In 1960, following a series of political negotiations and agreements between Spain and the USA, two exhibitions on Spanish art were unveiled in New York, regarded at that time as the capital of modernity. The shows were held in two emblematic museums, the Guggenheim, with Before Picasso; After Miró, and MoMA, which organised New Spanish Painting and Sculpture, both denoting major contributions to the internationalisation of Spanish artists and a widening of the new cultural image of the country.
The Franco regime’s foreign policy work and the establishment of Spain-USA bilateral relations gave rise to the visibility and internationalisation of contemporary Spanish art, among other aspects. On 21 June, the Guggenheim show Before Picasso; After Miró was organised by its then director James Johnson Sweeney with the intention of “illustrating the continual vitality of painting in Spain”, setting out from Isidre Nonell and assembling a representative selection of eighteen artists at the time — aged from twenty to forty-one — to highlight the influence of Miró on upcoming art. Just a month later, on 20 July, another of the city’s leading institutions, MoMA, undraped the exhibition New Spanish Painting and Sculpture, curated by writer Frank O’Hara. Fifty-five works, including sculptures, accentuated the intrinsic qualities of difference as a constant running through art made in Spain.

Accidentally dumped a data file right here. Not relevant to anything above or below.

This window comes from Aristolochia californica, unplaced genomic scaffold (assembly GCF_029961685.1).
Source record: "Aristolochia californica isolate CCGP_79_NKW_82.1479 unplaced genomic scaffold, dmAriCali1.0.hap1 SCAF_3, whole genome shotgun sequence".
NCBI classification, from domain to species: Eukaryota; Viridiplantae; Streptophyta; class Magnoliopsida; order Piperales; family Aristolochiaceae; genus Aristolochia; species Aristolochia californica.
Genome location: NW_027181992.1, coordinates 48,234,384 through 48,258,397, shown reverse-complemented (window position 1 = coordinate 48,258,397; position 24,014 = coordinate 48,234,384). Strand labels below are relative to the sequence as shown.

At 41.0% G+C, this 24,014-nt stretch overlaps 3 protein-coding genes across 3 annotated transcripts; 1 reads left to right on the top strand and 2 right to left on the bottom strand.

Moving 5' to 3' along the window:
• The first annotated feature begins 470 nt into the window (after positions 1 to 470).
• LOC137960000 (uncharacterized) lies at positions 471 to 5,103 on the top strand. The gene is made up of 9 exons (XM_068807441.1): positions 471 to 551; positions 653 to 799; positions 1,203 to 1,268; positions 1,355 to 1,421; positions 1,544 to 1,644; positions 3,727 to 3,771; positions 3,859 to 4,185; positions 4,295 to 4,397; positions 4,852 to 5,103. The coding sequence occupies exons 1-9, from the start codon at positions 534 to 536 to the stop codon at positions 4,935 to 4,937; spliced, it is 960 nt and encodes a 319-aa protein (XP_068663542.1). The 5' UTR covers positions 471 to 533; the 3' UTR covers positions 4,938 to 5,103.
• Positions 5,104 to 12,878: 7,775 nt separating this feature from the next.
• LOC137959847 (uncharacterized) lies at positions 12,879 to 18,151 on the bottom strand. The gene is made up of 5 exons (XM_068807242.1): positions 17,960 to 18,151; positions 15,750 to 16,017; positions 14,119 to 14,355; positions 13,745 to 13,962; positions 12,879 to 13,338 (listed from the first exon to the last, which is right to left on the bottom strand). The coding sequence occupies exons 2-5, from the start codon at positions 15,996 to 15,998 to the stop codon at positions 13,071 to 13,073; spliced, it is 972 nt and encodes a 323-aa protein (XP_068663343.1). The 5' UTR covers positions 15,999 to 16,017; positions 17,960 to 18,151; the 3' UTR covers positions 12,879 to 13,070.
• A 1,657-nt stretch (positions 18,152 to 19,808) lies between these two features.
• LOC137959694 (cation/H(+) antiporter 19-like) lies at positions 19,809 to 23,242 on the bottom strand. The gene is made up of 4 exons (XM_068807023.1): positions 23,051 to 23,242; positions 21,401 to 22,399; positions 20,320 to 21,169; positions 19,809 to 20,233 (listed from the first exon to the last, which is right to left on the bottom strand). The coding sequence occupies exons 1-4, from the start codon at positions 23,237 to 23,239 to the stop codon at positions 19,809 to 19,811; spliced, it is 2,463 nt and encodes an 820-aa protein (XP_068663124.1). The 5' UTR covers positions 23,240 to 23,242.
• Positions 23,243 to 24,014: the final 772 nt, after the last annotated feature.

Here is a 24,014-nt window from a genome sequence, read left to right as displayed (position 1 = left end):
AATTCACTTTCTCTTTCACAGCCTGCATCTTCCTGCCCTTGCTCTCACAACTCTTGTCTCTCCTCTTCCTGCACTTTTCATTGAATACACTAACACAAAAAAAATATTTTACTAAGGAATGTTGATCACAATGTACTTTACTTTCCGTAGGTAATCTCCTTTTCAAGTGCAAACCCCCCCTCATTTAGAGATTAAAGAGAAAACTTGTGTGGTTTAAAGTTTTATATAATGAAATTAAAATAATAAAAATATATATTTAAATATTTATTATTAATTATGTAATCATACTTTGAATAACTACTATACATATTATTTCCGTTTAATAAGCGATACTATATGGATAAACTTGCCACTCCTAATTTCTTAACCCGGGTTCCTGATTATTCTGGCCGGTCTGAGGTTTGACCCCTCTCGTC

Many of the chosen artists featured in both exhibitions (Rafael Canogar, Modest Cuixart, Francisco Farreras, Luis Feito, Lucio Muñoz, Manuel Millares, Manuel Rivera, Antonio Saura, Antonio Suárez, Antoni Tàpies and Manuel Viola). Only one woman was represented: Juana Francés, in the Guggenheim show. As the critics stressed from the outset, both projects shared aspects and notable divergencies. In terms of the installation, the Guggenheim displayed works on white walls with strong lighting, whereas MoMA chose grey and opted for dimmer lights. New Spanish Painting and Sculpture later toured different cities.